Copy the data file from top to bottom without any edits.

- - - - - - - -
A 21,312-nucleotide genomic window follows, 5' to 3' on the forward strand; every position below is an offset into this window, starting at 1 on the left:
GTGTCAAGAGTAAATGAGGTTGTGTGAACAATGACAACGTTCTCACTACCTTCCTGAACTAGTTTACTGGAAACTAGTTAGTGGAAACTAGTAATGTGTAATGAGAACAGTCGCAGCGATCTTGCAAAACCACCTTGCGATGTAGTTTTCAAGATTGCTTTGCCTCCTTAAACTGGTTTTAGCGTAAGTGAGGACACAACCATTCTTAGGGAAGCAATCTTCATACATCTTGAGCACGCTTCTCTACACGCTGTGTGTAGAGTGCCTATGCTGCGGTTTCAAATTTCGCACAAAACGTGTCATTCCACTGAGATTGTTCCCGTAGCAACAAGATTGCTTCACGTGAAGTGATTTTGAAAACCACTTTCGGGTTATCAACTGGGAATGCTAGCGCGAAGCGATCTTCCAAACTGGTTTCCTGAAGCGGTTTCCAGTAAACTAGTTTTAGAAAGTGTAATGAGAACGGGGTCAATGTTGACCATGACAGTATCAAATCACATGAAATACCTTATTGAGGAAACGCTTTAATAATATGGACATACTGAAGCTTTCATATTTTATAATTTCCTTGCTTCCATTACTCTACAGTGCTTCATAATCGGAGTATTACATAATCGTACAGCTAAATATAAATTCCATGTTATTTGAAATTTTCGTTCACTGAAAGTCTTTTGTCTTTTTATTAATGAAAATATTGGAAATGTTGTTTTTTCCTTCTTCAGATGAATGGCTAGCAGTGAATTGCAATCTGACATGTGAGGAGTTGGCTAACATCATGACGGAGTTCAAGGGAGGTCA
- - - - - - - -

A 21,312-nucleotide genomic window follows, 5' to 3' on the forward strand; every position below is an offset into this window, starting at 1 on the left:
GTGTCAAGAGTAAATGAGGTTGTGTGAACAATGACAACGTTCTCACTACCTTCCTGAACTAGTTTACTGGAAACTAGTTAGTGGAAACTAGTAATGTGTAATGAGAACAGTCGCAGCGATCTTGCAAAACCACCTTGCGATGTAGTTTTCAAGATTGCTTTGCCTCCTTAAACTGGTTTTAGCGTAAGTGAGGACACAACCATTCTTAGGGAAGCAATCTTCATACATCTTGAGCACGCTTCTCTACACGCTGTGTGTAGAGTGCCTATGCTGCGGTTTCAAATTTCGCACAAAACGTGTCATTCCACTGAGATTGTTCCCGTAGCAACAAGATTGCTTCACGTGAAGTGATTTTGAAAACCACTTTCGGGTTATCAACTGGGAATGCTAGCGCGAAGCGATCTTCCAAACTGGTTTCCTGAAGCGGTTTCCAGTAAACTAGTTTTAGAAAGTGTAATGAGAACGGGGTCAATGTTGACCATGACAGTATCAAATCACATGAAATACCTTATTGAGGAAACGCTTTAATAATATGGACATACTGAAGCTTTCATATTTTATAATTTCCTTGCTTCCATTACTCTACAGTGCTTCATAATCGGAGTATTACATAATCGTACAGCTAAATATAAATTCCATGTTATTTGAAATTTTCGTTCACTGAAAGTCTTTTGTCTTTTTATTAATGAAAATATTGGAAATGTTGTTTTTTCCTTCTTCAGATGAATGGCTAGCAGTGAATTGCAATCTGACATGTGAGGAGTTGGCTAACATCATGACGGAGTTCAAGGGAGGTCA